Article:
As I get older, retirement seems further off in the distance. Inflation is nibbling away at my savings. But there are bigger problems that lie hidden just beneath the surface.
The Robert Reich movie "Inequality for All," talks about the 1% getting richer and the middle class getting poorer. On the one side, the middle class still earns the same amount, but it doesn’t go as far anymore. This is called inflation, but a better description would be government printing of dollars. If we look at the rich getting richer, one item eludes people, the increase in wealth doesn’t mean that they now spend more, it most probably goes into a bank account. These extra dollars are not sloshing around in the economy, they have been absorbed into what could be labeled a “wealth sponge.” The excess of printed dollars is effectively removed from circulation.
On top of that, we have many people approaching retirement squirreling dollars away in their IRA’s and 401K’s. Many people believe that Congress enabled these retirement plans to help people save for retirement. That concept was a great vote getter, but the real reason for these plans was to increase the money available for Congress to borrow.
In two years’ time, my mint flavored Altoids have increased in price from one dollar to three dollars. The dollar double cheeseburger at McDucks is now $1.69. On Reich's documentary, he interviewed a guy making 12 million a year, and the gentleman pointed out that he only needs three pairs of blue jeans a year. So we can’t depend on the rich to stimulate the economy, and at the same time, I’ve cut down on double cheeseburgers and Altoids. Put it another way, the burn time on retirement funds has halved.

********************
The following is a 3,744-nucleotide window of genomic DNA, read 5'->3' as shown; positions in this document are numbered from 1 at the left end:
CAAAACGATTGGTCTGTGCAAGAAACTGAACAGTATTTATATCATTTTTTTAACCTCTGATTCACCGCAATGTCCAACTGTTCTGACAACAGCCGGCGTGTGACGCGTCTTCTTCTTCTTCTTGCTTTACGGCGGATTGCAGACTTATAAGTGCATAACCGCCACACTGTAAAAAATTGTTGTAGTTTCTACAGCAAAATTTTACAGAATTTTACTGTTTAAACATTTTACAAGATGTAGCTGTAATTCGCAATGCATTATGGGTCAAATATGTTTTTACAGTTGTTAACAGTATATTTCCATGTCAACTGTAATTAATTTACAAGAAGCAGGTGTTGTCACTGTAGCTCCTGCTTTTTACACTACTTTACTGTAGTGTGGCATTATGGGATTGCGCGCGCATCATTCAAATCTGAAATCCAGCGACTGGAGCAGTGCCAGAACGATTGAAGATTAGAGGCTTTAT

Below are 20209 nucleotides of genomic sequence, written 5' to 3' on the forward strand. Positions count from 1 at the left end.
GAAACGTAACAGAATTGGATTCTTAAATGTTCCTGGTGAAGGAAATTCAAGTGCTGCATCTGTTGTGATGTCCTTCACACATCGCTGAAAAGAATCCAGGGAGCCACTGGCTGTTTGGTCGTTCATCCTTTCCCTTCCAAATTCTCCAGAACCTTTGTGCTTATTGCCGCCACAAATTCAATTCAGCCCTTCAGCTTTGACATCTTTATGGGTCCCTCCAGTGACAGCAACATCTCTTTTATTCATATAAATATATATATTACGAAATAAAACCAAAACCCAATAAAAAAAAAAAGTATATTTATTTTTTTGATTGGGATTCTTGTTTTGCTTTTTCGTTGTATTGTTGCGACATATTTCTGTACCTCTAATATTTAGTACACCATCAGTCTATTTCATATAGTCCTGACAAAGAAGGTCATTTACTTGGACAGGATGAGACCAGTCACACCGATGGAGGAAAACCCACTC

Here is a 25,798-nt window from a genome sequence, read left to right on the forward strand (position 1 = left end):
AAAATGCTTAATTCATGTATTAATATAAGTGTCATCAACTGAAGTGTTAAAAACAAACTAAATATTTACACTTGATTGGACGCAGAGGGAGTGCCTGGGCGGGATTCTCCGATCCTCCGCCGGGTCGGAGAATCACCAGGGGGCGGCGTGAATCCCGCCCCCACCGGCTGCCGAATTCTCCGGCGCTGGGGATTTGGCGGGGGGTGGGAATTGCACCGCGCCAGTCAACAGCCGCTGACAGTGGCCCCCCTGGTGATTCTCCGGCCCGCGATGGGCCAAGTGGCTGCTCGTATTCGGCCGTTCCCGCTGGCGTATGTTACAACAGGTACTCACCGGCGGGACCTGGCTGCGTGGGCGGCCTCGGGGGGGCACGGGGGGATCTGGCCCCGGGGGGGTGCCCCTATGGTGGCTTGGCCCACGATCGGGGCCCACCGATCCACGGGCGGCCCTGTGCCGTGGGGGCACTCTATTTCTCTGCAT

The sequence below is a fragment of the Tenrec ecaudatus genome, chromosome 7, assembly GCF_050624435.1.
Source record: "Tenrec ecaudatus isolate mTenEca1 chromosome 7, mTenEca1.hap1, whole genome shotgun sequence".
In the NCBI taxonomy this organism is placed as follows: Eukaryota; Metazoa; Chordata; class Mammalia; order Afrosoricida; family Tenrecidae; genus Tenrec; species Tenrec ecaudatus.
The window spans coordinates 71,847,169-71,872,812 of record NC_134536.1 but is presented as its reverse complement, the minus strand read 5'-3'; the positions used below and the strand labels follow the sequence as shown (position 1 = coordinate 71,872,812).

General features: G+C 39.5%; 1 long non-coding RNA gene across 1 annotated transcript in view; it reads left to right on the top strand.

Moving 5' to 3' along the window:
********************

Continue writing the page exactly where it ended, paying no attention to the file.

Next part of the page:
People today, are not saving for retirement like they used to. The silver foxes are starting to withdraw their retirement dollars, while the young question the concept of even saving money. Why put it in the bank at one percent when you can get a new car instead? Interest rates this low almost demand that you satisfy your urge for immediate gratification.
If we go back to Bernie Madoff, we stumble upon another problem not considered. All of his investors were rich up until they were advised he was broke. It's amazing how an excel spread sheet and a LaserJet printer can give an investor the appearance of a fabulous monthly statement, while in reality they're dead broke and clueless of the fact.
The real feat of accomplishment, is the 14 trillion dollars borrowed by the US government. It was sucked out of the financial system in a span of 10 years. This money was deposited in the banks when interest rates were 8% and higher. What happens now, when the baby boomers retire and start to withdraw their nest egg dollars? What happens if there are no new dollars coming into the system to replace the ones withdrawn?
It's kind of like the government selling 14 trillion dollars worth of tickets to the latest movie and the theater only seats 2,000. There is no problem until you decide to see the movie.
inflation has had 40 years to ravage your nest egg. As you run out of funds in retirement, your kids will try to help you out and will come to the conclusion that you just didn't save enough. They will grow up wiser--- When it comes time for them to retire, they can use their government Social Security checks to pay off their government student loans. ---Why do I get the feeling that I'm missing something here?